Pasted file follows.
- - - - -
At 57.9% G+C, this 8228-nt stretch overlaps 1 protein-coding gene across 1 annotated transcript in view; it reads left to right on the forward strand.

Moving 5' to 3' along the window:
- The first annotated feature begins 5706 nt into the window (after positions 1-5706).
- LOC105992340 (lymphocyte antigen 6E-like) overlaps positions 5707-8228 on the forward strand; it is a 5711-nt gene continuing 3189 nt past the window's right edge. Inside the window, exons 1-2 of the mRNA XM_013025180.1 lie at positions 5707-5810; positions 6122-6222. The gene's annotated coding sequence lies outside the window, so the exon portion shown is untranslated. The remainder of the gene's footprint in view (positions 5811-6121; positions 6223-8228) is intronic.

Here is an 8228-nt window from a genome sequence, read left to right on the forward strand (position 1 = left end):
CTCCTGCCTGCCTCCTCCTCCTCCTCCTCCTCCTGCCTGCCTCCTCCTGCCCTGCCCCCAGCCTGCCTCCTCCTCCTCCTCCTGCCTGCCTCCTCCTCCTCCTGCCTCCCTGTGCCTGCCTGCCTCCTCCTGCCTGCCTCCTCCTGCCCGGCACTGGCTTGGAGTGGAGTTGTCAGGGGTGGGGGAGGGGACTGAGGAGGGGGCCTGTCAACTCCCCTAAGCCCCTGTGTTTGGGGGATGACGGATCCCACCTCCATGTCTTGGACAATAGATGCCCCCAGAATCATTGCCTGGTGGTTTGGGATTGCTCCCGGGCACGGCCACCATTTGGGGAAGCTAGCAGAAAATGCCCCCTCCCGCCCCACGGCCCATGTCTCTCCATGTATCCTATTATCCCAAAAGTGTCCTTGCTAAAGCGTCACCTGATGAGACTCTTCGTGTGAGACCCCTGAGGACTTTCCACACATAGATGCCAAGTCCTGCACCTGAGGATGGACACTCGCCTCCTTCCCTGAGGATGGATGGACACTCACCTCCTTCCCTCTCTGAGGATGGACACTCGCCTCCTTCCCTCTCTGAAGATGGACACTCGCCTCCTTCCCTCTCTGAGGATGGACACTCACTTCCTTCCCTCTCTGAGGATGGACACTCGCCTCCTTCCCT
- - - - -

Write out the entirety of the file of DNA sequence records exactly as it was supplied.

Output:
At 57.9% G+C, this 8228-nt stretch overlaps 1 protein-coding gene across 1 annotated transcript in view; it reads left to right on the forward strand.

Moving 5' to 3' along the window:
- The first annotated feature begins 5706 nt into the window (after positions 1-5706).
- LOC105992340 (lymphocyte antigen 6E-like) overlaps positions 5707-8228 on the forward strand; it is a 5711-nt gene continuing 3189 nt past the window's right edge. Inside the window, exons 1-2 of the mRNA XM_013025180.1 lie at positions 5707-5810; positions 6122-6222. The gene's annotated coding sequence lies outside the window, so the exon portion shown is untranslated. The remainder of the gene's footprint in view (positions 5811-6121; positions 6223-8228) is intronic.

Here is an 8228-nt window from a genome sequence, read left to right on the forward strand (position 1 = left end):
CTCCTGCCTGCCTCCTCCTCCTCCTCCTCCTCCTGCCTGCCTCCTCCTGCCCTGCCCCCAGCCTGCCTCCTCCTCCTCCTCCTGCCTGCCTCCTCCTCCTCCTGCCTCCCTGTGCCTGCCTGCCTCCTCCTGCCTGCCTCCTCCTGCCCGGCACTGGCTTGGAGTGGAGTTGTCAGGGGTGGGGGAGGGGACTGAGGAGGGGGCCTGTCAACTCCCCTAAGCCCCTGTGTTTGGGGGATGACGGATCCCACCTCCATGTCTTGGACAATAGATGCCCCCAGAATCATTGCCTGGTGGTTTGGGATTGCTCCCGGGCACGGCCACCATTTGGGGAAGCTAGCAGAAAATGCCCCCTCCCGCCCCACGGCCCATGTCTCTCCATGTATCCTATTATCCCAAAAGTGTCCTTGCTAAAGCGTCACCTGATGAGACTCTTCGTGTGAGACCCCTGAGGACTTTCCACACATAGATGCCAAGTCCTGCACCTGAGGATGGACACTCGCCTCCTTCCCTGAGGATGGATGGACACTCACCTCCTTCCCTCTCTGAGGATGGACACTCGCCTCCTTCCCTCTCTGAAGATGGACACTCGCCTCCTTCCCTCTCTGAGGATGGACACTCACTTCCTTCCCTCTCTGAGGATGGACACTCGCCTCCTTCCCT